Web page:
There is diversity among men so some don't conform to the traditional gender-role. It's useful, however, to discuss how most men act as a way to understand male minds. What's been your experience with men of my generation?


  1. ha!
    the description of men of your generation is right - but i think (like you) we don´t should take that as carved in stone. in the end the women raise the boys so they can change their way to see the world. changing grown up "boys" is impossible as long as they do not want to change themselves :-)

    1. We all have the capacity to grow and be better people. So why don't we? I encourage everyone to understand how sexism works, learn why it's harmful, and overcome it. In both men and women.

  2. That is some very old-school advice isn't it?

    However, I think the author may be right on many points.
    I share your feelings. That she understands the psychology of men your generation, but why does that mean that we as women have to pander to that? It's 2014. Women have fought for equality. (wasn't I just talking briefly about my personal acceptance of feminism on my blog last week? lol) Unless a woman wants to go that route and work to please her man in every way to make him happy. In which case I say: the feminists also fought for our right to choose.

    Wouldn't be my choice though.


    1. Exactly. I don't know but I suspect the author is older, meaning she was raised with more traditional female values of acquiescence and docility. For her to be so eager to placate men reflects a world-view; she believes that response is preferable to standing up for herself. I doubt many younger women share that attitude.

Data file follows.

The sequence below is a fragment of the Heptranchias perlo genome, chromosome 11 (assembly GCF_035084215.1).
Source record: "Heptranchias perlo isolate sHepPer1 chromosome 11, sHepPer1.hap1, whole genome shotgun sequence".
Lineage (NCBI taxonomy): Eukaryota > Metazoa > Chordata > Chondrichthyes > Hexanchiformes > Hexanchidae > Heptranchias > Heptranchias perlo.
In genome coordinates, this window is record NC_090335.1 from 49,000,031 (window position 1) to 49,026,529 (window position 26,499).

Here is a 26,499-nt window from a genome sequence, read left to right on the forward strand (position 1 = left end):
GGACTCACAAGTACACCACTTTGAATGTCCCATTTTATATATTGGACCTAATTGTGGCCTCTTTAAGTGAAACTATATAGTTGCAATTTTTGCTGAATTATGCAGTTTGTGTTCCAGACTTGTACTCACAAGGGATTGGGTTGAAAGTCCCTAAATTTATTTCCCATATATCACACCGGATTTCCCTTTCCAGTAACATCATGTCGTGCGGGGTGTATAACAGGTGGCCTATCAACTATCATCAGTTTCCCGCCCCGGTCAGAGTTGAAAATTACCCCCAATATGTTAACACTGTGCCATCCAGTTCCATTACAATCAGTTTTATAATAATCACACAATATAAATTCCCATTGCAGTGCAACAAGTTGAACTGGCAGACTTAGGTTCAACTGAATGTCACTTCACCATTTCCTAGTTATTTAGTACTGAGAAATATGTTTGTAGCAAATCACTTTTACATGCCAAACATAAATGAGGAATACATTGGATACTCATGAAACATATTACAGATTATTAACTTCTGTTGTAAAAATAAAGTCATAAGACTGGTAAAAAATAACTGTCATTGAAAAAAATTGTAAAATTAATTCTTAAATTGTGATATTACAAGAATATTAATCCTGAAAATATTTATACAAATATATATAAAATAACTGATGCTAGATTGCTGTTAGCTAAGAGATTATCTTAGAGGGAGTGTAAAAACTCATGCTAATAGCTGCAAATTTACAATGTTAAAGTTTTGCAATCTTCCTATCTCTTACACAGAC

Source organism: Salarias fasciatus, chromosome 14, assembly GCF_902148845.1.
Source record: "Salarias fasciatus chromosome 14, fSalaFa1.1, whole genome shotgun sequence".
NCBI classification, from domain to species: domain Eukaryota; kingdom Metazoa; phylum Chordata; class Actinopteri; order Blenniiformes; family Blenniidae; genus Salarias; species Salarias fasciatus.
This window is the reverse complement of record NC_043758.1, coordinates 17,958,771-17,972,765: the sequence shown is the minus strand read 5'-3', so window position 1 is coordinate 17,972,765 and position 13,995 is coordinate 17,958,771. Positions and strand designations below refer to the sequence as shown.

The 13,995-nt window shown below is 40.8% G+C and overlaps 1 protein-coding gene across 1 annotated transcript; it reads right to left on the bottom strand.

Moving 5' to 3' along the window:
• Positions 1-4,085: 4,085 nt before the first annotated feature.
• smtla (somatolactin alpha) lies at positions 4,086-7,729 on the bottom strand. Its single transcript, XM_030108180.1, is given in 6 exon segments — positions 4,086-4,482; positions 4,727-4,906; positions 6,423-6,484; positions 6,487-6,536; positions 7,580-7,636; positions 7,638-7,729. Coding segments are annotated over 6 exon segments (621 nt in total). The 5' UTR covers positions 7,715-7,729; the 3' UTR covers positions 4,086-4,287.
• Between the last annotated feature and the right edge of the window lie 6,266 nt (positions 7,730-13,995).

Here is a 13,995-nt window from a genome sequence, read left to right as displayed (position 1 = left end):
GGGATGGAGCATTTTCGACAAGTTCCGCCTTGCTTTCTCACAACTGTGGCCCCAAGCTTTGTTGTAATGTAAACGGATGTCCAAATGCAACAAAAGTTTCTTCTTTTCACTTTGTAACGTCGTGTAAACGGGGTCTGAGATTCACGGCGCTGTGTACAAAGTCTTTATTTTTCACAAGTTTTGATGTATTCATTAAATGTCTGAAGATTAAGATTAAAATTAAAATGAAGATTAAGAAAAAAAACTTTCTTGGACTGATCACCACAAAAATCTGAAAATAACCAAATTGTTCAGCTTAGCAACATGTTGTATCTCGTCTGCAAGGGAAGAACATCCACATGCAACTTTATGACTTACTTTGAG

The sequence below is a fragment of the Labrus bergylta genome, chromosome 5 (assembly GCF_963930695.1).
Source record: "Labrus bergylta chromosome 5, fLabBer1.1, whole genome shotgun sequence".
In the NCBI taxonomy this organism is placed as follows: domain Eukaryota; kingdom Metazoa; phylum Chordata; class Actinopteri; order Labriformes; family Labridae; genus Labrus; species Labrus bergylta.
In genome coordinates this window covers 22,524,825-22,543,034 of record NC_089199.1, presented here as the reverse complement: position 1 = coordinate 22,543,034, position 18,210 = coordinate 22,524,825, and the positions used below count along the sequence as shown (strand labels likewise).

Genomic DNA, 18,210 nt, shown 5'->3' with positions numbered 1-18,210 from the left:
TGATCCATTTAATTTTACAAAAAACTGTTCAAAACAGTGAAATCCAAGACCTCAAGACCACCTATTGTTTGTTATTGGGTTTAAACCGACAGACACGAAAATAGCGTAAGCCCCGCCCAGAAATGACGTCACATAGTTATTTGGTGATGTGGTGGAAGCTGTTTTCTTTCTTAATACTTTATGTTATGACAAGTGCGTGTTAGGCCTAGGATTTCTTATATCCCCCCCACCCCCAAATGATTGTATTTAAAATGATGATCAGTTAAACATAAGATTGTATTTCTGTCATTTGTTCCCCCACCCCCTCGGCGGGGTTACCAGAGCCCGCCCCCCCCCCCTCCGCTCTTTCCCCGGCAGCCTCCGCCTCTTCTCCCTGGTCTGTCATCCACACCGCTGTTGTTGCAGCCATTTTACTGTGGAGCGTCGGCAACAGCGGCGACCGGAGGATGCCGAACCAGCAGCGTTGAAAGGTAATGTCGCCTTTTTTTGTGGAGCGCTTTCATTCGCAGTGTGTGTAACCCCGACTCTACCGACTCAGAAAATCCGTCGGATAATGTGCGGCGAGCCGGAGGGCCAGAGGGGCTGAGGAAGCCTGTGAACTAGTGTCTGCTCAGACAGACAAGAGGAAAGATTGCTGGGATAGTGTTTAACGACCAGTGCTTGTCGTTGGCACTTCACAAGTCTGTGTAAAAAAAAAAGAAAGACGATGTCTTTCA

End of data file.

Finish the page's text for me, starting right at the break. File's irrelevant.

2. Lisa, everything you said was spot on -- I couldn't have said it better myself!

  3. I think the advice about not criticizing the job someone is doing for you even if you could do it better/faster is true regardless of gender or sex. There is also some truth to showing love by action rather than word. We've been having rough nights around here and while we take turns being up with the little one at night, the minute Scott's alarm goes off, I'm 100% on baby duty. But this morning, Scott shut off his alarm before it rang and did the first diaper change before settling C in beside me in bed. A completely wordless act that spoke volumes to me.
    That being said, I am not at all comfortable with traditional acts of chivalry. I dated a wonderfully chivalrous guy for a summer who not only opened doors for me, but always stayed on the curb side of the sidewalk (a tradition I was unfamiliar with, derived from the days of protecting women from carriages which may be out of control or splashing through puddles). A physical behemoth, it didn't take any acting for me to bring out the "strong male" in him. But while it was fascinating to be that protected, it was also the scariest feeling to be so vulnerable.

    1. Thank you for contributing, Cara. You make good points. And kudos to Scott for being such a supportive partner. I'm happy for both of you.

  4. I agree with some of her thoughts IF you didn't assign gender to them. Such as, don't try to change one another, accept each other for who they are, both good and bad. And, dont' expect the other person to know what you want or how you feel, rather communicate it to them, and let them know how they can help. That's about where I stop agreeing, though!!!